Kelley Wright is the chief investment officer and portfolio manager of IQ Trends Private Client Asset Management and the managing editor of the Investment Quality Trends newsletter. He entered the industry in 1984 as a stockbroker; first at a private investment boutique and later at a major NYSE wire house. In 1990, Mr. Wright left the sell side of the industry for private investment management and has served as chief investment officer for three money management firms.
Many companies are hiking dividends, and those with a long track record of rising payouts are the safest bets, says Kelley Wright, managing editor of Investment Quality Trends.
My guest is Kelley Wright and we’re talking about all of the cash hoards that businesses have been keeping aside. What’s the number now? It’s like $2 trillion? $3 trillion that corporations have?
It’s big. It’s big. There’s a bunch of commas and zeros.
So what are they doing? I know that a lot of companies are starting to pay dividends and a lot of companies are starting to increase their dividends. But when is this cash actually going to turn into something for the investor who’s looking for stock appreciation?
Sure. Well, there are a couple of things going on, in my humble opinion.
A lot of companies are hoarding cash. They’ve gotten lean and they’ve gotten mean and they’ve stripped down. Their productivity has not suffered, so there is really no reason for them to go out and make big capital expenditures.
So they’re piling up cash. Some of them are feeling pressure, though, to do something with it, and they don’t necessarily want to hire.
Which is what everyone wants them to do.
Which is exactly what everyone wants them to do. But that’s a long-term capital outlay and they’re just not feeling certain. So, in the meantime, they’ve got to do something with it, and what are really attractive are dividends.
OK, now, a lot of these companies have had long-term track records. So this is not a big deal for them. They’re not getting outsized. But you’ve got some of the “me toos" now that are showing up.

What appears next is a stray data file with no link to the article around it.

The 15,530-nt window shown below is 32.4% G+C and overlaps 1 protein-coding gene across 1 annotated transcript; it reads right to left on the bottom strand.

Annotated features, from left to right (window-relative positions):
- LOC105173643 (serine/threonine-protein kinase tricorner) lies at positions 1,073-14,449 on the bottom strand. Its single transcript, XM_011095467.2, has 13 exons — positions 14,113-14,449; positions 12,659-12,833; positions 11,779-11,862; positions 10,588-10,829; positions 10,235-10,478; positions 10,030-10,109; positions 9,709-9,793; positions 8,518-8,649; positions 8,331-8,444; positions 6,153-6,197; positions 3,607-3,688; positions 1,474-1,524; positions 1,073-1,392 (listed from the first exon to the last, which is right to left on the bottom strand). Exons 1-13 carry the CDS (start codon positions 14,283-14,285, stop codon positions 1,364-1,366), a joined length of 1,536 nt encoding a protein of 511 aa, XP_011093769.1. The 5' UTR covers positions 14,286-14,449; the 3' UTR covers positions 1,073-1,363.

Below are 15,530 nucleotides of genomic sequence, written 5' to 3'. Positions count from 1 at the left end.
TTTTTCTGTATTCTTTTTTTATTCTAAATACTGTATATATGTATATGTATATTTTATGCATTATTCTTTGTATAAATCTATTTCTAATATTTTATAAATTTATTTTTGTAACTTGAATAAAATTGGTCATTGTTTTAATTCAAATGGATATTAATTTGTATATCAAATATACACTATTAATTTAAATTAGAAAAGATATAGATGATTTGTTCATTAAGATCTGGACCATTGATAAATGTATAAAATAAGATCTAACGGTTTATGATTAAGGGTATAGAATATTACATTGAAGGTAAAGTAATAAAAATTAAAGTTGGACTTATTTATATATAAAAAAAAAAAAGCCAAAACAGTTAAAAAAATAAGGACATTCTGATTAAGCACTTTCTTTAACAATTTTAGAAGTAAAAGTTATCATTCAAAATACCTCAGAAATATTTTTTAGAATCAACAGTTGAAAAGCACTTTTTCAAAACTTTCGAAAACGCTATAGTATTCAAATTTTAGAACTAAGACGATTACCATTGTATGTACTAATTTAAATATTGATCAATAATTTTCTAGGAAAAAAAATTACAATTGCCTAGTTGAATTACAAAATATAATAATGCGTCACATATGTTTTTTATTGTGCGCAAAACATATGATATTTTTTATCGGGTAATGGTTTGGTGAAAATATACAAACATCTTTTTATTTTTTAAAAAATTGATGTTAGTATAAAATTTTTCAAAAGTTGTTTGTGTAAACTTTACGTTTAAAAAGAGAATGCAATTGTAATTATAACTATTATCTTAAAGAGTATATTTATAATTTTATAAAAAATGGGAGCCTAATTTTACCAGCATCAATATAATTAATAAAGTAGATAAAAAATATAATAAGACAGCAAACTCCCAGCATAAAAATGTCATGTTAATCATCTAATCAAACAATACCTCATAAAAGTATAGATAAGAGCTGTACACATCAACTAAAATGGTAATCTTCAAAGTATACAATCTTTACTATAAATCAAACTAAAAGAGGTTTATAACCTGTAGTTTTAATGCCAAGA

So if investors are trying to decide, one of the things that we say is look for a company where this is a policy. This is something they’ve done for decades and decades. They’re probably going to be a little bit more dependable and easier to evaluate than just some Johnny-come-lately who has decided, oh me too.
So what do you think about the companies that pay extraordinarily high dividends, like some of the mortgage REITs for example, 19%, I can think of one off the top of my head. Do you typically stay away from companies like that?
We do, because those aren’t really operating earnings, so that’s a horse of a different color.
You know, we’re usually working with companies that have traditional blue chips, the industrials and the utilities, because those are traditional operating earnings. They're a little bit more dependable than some of these new-fangled things.
I think some of that is return of capital. Sometimes it’s capital gains, it’s some of this and some of that, and it’s kind of hard to flesh out.
It’s tough to evaluate.
Very hard. I don’t know how. So I think to a degree, there is kind of a speculation going on there.
It’s a thing with the MLPs. Now, those we understand, those are toll roads. Now that’s a little bit simpler and that’s a little bit easier to understand. The problem for us is that none of them have paid dividends long enough. Now we can look at their parent, and maybe use that as a proxy.
But there are a few exceptions. I mean, I can think of an MLP that was sort of grandfathered into the MLP thing, the Cedar Fair Fund (FUN). And they’ve been paying consistently strong dividends.
But they are an exception to the rule.
Obviously, the key is to find that.